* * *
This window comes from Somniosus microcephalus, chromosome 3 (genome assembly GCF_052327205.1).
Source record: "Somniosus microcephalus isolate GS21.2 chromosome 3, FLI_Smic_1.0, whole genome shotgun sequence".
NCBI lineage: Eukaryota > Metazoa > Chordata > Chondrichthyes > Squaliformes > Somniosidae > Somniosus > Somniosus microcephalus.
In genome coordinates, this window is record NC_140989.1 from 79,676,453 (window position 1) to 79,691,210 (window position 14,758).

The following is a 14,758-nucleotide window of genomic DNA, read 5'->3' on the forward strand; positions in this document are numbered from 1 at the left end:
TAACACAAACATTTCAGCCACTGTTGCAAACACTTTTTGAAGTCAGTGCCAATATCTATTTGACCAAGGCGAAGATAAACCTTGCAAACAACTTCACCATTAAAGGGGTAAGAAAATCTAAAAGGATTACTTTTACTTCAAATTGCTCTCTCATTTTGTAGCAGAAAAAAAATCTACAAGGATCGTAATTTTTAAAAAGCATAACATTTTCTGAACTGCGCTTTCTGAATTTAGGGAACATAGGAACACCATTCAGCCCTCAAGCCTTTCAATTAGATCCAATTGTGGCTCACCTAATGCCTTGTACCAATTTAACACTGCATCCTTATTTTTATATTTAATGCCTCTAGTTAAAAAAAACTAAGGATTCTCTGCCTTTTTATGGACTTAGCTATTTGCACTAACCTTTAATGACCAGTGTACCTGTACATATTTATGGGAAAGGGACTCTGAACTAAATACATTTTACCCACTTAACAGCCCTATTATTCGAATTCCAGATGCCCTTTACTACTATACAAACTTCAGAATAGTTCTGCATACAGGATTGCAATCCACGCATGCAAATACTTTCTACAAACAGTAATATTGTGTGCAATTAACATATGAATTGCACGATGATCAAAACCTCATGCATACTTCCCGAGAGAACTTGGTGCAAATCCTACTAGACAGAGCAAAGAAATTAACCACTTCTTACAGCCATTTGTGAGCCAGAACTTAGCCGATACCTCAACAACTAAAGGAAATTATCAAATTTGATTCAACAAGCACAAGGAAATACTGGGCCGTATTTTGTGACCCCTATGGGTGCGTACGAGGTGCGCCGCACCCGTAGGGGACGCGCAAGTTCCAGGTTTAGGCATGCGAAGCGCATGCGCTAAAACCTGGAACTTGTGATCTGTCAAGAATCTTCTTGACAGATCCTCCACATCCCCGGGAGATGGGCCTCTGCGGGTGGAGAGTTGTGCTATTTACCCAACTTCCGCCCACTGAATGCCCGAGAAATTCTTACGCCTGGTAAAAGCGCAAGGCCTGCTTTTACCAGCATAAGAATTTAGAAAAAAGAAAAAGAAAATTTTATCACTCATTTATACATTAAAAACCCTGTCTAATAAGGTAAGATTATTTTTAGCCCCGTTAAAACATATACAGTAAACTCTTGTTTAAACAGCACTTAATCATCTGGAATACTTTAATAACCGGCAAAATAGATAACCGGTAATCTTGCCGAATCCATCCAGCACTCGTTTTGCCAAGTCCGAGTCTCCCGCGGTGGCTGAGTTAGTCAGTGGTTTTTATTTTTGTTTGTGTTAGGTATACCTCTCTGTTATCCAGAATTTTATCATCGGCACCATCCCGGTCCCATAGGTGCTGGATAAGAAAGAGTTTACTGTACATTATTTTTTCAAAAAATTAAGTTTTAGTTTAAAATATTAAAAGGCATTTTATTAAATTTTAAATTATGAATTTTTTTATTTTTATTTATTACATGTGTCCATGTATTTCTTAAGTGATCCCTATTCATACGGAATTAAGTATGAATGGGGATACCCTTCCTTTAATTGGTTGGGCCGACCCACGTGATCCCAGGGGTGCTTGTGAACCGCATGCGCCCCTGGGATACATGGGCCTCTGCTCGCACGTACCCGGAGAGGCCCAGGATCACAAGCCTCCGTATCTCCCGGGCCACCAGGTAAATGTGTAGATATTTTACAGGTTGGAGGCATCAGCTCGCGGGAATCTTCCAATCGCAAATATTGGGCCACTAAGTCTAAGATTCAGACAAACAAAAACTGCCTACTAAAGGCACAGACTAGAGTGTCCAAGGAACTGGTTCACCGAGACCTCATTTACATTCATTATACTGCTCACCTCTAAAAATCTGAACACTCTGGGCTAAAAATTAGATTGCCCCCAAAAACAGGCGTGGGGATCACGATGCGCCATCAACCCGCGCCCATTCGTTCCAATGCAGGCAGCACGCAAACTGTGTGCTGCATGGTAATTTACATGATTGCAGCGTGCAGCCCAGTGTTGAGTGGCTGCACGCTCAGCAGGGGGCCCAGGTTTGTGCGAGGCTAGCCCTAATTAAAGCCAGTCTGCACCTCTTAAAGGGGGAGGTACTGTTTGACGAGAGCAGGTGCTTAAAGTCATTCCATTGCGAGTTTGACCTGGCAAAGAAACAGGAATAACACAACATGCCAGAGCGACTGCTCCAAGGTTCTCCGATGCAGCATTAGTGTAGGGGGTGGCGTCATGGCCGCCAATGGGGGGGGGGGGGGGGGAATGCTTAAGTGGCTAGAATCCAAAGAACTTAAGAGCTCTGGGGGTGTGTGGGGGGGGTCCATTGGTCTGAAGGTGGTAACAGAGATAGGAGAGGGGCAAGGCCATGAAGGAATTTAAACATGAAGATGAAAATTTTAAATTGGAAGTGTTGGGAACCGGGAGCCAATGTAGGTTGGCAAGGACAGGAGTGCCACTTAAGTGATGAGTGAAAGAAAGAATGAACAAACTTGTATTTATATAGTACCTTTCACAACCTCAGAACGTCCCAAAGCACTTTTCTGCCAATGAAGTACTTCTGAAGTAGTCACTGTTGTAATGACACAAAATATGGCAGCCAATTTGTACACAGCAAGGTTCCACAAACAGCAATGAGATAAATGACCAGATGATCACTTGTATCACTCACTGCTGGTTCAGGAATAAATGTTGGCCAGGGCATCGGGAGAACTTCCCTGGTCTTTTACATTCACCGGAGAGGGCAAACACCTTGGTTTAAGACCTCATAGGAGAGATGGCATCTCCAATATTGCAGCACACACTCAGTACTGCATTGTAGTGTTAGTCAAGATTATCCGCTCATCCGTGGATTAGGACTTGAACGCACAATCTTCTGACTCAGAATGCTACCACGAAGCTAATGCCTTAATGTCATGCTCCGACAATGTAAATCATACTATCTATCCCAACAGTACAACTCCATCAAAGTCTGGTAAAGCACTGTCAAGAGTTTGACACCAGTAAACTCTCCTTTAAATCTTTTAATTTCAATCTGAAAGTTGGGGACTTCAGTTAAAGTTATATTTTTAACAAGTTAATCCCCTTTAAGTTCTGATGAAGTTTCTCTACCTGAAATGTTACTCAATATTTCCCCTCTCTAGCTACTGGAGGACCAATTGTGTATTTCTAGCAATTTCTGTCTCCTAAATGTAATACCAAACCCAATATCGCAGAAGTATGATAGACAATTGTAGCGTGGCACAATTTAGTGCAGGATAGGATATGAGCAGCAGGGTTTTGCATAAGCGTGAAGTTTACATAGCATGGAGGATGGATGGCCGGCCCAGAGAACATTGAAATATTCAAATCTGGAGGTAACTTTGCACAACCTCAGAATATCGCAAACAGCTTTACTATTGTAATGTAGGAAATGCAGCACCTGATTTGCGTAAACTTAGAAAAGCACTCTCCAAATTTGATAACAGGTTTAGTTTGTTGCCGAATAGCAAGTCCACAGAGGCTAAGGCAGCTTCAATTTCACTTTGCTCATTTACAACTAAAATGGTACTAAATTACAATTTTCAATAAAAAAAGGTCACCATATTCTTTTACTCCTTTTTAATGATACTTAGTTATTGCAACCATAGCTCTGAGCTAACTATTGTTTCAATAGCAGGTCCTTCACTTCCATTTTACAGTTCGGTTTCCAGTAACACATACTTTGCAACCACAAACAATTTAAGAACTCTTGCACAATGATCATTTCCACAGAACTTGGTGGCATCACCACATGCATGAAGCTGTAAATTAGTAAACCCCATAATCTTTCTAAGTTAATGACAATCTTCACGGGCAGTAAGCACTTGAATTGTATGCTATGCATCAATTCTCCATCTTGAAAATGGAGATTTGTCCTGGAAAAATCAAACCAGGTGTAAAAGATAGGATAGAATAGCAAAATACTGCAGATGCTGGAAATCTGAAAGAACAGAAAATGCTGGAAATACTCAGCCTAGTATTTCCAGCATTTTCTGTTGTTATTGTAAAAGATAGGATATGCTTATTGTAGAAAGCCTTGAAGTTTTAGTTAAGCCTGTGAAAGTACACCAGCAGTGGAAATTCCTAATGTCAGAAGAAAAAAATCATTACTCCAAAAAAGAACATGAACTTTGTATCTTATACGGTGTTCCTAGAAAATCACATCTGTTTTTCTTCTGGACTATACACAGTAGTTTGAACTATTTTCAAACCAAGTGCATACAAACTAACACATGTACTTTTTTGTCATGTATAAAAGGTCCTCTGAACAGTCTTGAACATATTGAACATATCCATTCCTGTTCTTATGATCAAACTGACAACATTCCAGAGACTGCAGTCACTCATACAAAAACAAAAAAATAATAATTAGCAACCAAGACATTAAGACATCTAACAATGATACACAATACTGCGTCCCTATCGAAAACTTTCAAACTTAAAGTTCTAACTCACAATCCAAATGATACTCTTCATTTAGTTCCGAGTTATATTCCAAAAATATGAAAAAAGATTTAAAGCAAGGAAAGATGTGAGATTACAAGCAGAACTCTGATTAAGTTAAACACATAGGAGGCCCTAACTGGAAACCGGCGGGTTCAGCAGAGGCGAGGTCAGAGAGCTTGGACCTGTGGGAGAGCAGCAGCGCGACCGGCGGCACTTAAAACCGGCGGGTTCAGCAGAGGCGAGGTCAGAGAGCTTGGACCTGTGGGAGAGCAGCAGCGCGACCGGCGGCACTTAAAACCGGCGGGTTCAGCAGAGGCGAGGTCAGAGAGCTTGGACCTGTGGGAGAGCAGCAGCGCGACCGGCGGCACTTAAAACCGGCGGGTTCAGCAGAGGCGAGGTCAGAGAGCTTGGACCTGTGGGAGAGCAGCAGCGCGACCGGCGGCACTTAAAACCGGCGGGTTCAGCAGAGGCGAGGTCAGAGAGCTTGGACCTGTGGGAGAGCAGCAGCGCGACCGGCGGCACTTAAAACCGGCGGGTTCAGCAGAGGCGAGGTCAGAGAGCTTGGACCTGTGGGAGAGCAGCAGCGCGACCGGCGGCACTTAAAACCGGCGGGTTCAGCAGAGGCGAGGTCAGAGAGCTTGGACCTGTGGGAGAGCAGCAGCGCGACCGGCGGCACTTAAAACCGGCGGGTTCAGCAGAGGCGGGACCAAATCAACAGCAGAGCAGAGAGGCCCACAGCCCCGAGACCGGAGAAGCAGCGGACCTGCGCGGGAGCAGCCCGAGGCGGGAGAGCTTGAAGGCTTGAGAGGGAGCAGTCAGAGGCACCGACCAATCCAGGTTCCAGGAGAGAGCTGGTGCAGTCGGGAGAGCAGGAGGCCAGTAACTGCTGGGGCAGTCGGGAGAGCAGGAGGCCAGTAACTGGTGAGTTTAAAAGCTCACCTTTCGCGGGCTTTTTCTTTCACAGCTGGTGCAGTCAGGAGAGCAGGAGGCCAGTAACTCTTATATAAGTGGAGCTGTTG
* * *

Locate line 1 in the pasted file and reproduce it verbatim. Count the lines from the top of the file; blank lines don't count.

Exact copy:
This window comes from Somniosus microcephalus, chromosome 3 (genome assembly GCF_052327205.1).